Jigsaw Challenges Typical BTB Database Model

A new kind of business-to-business database that relies on its members for content and data hygiene has grown exponentially since its December launch, and though its CEO hopes to reach the 1 million contact mark by mid-July, his loftier goal is much more ambitious.

“Our goal is to map every business contact on the planet,” said Jim Fowler, CEO/co-founder of Jigsaw Data Corp., San Mateo, CA.

Jigsaw is a Web-based system where salespeople, or anyone else, can sign up in one of two ways. They can pay $25 monthly, or they can add 25 contacts monthly to the database.

Jigsaw has 10,000 members and 670,000 U.S. contacts in the database, Fowler said, and opens to international contacts in June. Contact information includes what typically appears on a business card such as name, title, company name, company address, e-mail address and telephone number, either with an extension or a direct-dial number. Fowler said 68 percent of contacts have direct-dial numbers.

Fowler said the company was founded with an eye toward helping salespeople find quality business contacts faster.

“I am not a technical founder. I am a sales guy,” he said. “And I know that salespeople spend a third of their time or more seeking out contacts. With Jigsaw they can spend more time on selling.”

Paying members are entitled to 25 contacts monthly from the database as well as credit for each contact they add. Members who opt for adding 25 contacts monthly instead of paying also get credit for the names added. Each member selects a screen name for use on the site so their identities remain anonymous to other users.

Jigsaw uses a point system to credit members' accounts for contacts added. Each contact is worth five points when added and another five points after 30 days. In that 30-day period, Jigsaw users can challenge a contact added by another member if the information may be incorrect. A successful challenge wins the challenger 10 points and the user who entered the data loses 10.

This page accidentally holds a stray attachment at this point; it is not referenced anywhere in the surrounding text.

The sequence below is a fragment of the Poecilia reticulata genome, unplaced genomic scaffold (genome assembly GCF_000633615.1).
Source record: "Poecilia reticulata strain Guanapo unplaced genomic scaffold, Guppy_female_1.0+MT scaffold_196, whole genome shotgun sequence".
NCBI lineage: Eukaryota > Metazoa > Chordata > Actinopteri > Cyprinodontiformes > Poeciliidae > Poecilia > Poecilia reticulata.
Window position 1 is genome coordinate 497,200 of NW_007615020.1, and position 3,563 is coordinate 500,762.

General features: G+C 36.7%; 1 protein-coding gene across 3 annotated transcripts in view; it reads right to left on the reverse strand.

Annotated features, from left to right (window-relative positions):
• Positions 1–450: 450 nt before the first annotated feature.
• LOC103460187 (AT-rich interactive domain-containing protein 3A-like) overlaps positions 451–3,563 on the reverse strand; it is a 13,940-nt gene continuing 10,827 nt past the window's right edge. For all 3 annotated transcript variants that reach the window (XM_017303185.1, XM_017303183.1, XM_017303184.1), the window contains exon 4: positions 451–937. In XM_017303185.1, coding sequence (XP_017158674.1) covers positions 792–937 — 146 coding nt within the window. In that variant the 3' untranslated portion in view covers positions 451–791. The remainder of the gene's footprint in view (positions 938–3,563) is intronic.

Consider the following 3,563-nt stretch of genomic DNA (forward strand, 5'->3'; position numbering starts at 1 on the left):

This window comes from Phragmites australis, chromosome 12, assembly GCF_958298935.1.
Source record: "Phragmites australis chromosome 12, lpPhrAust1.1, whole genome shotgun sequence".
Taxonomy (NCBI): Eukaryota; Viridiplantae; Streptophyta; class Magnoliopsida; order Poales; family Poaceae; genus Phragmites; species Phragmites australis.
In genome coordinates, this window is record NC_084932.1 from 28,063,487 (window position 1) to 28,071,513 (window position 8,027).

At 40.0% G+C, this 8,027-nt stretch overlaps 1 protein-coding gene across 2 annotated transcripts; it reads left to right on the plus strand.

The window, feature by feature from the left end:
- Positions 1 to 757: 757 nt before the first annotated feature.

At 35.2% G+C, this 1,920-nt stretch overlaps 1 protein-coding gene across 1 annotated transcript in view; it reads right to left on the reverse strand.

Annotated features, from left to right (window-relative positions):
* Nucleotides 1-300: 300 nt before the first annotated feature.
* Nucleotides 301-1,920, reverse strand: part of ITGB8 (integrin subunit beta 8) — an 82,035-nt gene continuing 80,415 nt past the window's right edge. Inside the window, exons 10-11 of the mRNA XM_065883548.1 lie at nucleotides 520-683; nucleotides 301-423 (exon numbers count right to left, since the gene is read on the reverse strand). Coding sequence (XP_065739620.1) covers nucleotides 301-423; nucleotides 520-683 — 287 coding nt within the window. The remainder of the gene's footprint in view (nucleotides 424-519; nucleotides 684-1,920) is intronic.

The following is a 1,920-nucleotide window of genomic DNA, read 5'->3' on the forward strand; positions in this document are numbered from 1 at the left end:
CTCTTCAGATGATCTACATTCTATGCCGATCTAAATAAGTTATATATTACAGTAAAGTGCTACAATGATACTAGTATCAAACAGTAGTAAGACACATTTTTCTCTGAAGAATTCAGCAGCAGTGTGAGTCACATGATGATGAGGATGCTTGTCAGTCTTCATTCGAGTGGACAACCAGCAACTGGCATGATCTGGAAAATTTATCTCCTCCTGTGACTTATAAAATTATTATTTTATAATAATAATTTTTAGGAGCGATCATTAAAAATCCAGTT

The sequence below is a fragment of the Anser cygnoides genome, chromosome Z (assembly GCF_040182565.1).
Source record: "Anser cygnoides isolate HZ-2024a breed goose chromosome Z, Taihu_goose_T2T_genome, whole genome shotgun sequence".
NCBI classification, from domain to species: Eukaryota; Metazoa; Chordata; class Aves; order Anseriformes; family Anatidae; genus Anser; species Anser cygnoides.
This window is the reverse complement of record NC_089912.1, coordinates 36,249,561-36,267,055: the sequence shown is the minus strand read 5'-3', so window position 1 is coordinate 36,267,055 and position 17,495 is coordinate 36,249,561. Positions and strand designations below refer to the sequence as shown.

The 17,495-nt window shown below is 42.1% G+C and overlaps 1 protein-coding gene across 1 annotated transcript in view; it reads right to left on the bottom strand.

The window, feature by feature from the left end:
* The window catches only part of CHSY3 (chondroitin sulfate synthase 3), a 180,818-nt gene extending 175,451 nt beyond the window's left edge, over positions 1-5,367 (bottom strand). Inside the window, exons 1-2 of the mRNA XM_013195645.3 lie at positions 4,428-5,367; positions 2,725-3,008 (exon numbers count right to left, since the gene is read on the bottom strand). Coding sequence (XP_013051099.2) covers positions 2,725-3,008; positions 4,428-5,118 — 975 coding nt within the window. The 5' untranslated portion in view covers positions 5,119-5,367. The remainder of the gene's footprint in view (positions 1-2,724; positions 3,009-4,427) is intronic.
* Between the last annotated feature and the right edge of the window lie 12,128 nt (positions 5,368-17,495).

No personal information such as mobile telephone numbers or Web mail or personal e-mail addresses are permitted on Jigsaw.

“We're very strict about only having data you find on a business card,” Fowler said. “It's a 100-point penalty the first time you add a mobile number, and you get kicked off the next time.”

The system is not conducive to spam because members have to do too much work to get the data, according to Fowler. Jigsaw has expelled three members for spam.

Still, what's to stop a Jigsaw member from entering every business card in their Rolodex into the database? Nothing, Fowler said.

“From a philosophical standpoint there is no doubt that Jigsaw is pushing the envelope but there are many companies out there that have the exact same data that Jigsaw has and even go into the personal side,” he said.

Jigsaw has received some complaints, he said.

“There are people who will say, 'how dare someone monetize my data for personal gain?' and we say, 'where's your outrage for traditional data companies?' ” Fowler said. “Once we ask them if they know who added them to other databases like Dun & Bradstreet or infoUSA, then they say, 'gosh, that's a great point.' “

Fowler said Jigsaw is the only database that lets people see whether they are on it and set contact preferences without being a member. Anyone can go to Jigsaw's home page at www.jigsaw.com and check whether they are in the system by typing in their business e-mail address. If they are in the system, they can go in and set contact preferences and provide specific instructions to salespeople.